Fronto-occipital Mismatch Responses in Pre-attentive Detection of Visual Changes : Implication on a Generic Brain Network Underlying Mismatch Negativity (MMN)

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Original languageEnglish
Article number118633
Journal / PublicationNeuroImage
Online published5 Oct 2021
Publication statusOnline published - 5 Oct 2021


Current theories of pre-attentive change detection suggest a regularity or prediction violation mechanism involving a frontotemporal network. Modulations of the early inferior frontal cortex (IFC) mismatch response representing the effort in comparing a stimulus to the prediction, the superior temporal cortex (STC) response indicating deviance detection, and the late IFC response representing prediction model updating were consistently demonstrated in auditory change detection using event-related optical signal (EROS). If the prediction violation hypothesis represents a universal mechanism, a generic neural mechanism should be found in all sensory modalities. We postulated a generic fronto-sensory cortical network underlying the prediction violation mechanism: the IFC is responsible for non-modality-specific prediction processes while the sensory cortices are responsible for modality-specific error signal generation process. This study examined the involvement of the IFC-occipital cortex (OC) network in visual pre-attentive change detection. The EROS mismatch responses to deviant bar arrays violating a fixed orientation regularity (low in regularity abstractness) were compared to that of deviant violating a rotational orientation regularity (high in abstractness) while the information available for establishing the prediction model was manipulated by varying the number of standards preceding the deviants. Modulations of the IFC-OC mismatch response patterns by abstractness and train length reflected the processing demands on the prediction processes and were similar to that of the IFC-STC network. These findings demonstrated that the fronto-sensory cortical network is not unique to auditory pre-attentive change detection and provided supports for a universal neural mechanism across sensory modalities as suggested by the prediction violation hypothesis.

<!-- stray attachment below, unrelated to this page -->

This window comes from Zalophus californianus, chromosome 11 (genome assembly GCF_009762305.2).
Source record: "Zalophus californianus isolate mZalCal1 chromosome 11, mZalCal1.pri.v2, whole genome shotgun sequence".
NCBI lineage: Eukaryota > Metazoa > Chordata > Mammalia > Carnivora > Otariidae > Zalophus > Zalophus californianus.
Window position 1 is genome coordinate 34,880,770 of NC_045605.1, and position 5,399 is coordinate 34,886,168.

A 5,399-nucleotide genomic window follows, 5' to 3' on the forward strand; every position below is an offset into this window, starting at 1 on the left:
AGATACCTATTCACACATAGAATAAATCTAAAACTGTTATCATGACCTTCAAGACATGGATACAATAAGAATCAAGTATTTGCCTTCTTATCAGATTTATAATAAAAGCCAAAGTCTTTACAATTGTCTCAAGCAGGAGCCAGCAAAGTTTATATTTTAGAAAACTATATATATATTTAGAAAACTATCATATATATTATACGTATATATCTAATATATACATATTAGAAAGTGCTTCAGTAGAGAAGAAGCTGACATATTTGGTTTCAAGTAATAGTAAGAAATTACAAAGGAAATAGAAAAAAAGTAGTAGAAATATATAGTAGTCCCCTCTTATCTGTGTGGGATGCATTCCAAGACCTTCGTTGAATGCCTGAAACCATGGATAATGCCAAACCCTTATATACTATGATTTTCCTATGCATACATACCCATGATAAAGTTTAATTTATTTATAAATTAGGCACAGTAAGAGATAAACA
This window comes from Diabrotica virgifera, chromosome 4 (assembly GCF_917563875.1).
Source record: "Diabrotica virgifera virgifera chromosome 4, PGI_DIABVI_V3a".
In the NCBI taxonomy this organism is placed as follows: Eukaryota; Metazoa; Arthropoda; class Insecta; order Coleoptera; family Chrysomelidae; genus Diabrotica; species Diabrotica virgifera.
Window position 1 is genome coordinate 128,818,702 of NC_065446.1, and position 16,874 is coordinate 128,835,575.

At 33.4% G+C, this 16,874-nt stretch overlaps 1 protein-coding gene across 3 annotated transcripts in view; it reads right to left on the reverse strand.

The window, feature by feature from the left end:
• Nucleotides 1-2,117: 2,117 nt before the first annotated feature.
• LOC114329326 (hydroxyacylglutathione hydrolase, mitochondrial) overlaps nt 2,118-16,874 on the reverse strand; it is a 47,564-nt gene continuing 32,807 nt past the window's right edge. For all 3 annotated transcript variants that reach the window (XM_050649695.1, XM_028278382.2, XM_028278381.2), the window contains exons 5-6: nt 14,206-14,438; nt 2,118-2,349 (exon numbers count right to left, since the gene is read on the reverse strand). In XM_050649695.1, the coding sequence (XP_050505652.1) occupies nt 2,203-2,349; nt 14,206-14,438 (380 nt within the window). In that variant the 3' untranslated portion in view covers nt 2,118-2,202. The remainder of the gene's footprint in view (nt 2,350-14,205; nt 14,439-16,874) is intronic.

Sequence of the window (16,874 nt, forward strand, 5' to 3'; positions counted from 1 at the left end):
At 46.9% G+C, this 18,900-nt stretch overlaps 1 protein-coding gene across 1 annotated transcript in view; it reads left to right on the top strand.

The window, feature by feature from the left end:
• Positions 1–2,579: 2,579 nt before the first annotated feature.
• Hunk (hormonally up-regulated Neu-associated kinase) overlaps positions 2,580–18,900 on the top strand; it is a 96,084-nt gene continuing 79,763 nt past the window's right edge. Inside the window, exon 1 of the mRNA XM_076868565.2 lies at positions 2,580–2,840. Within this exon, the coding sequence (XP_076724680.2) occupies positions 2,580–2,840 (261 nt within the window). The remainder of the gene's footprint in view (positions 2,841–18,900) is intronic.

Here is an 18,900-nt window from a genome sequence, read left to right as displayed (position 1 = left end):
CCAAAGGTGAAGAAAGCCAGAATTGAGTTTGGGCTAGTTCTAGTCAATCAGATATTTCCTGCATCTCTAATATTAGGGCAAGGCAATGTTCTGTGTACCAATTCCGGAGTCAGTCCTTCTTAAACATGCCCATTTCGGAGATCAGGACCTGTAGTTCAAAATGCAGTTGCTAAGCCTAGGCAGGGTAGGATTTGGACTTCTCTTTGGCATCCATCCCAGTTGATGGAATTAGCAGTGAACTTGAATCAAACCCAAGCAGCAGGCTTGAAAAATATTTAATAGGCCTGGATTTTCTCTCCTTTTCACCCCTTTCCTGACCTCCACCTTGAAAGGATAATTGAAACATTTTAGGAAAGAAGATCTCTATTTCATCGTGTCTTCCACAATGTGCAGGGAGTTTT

Research Area(s)

  • Change detection, Frontal cortex, MMN, Optical imaging, Prediction

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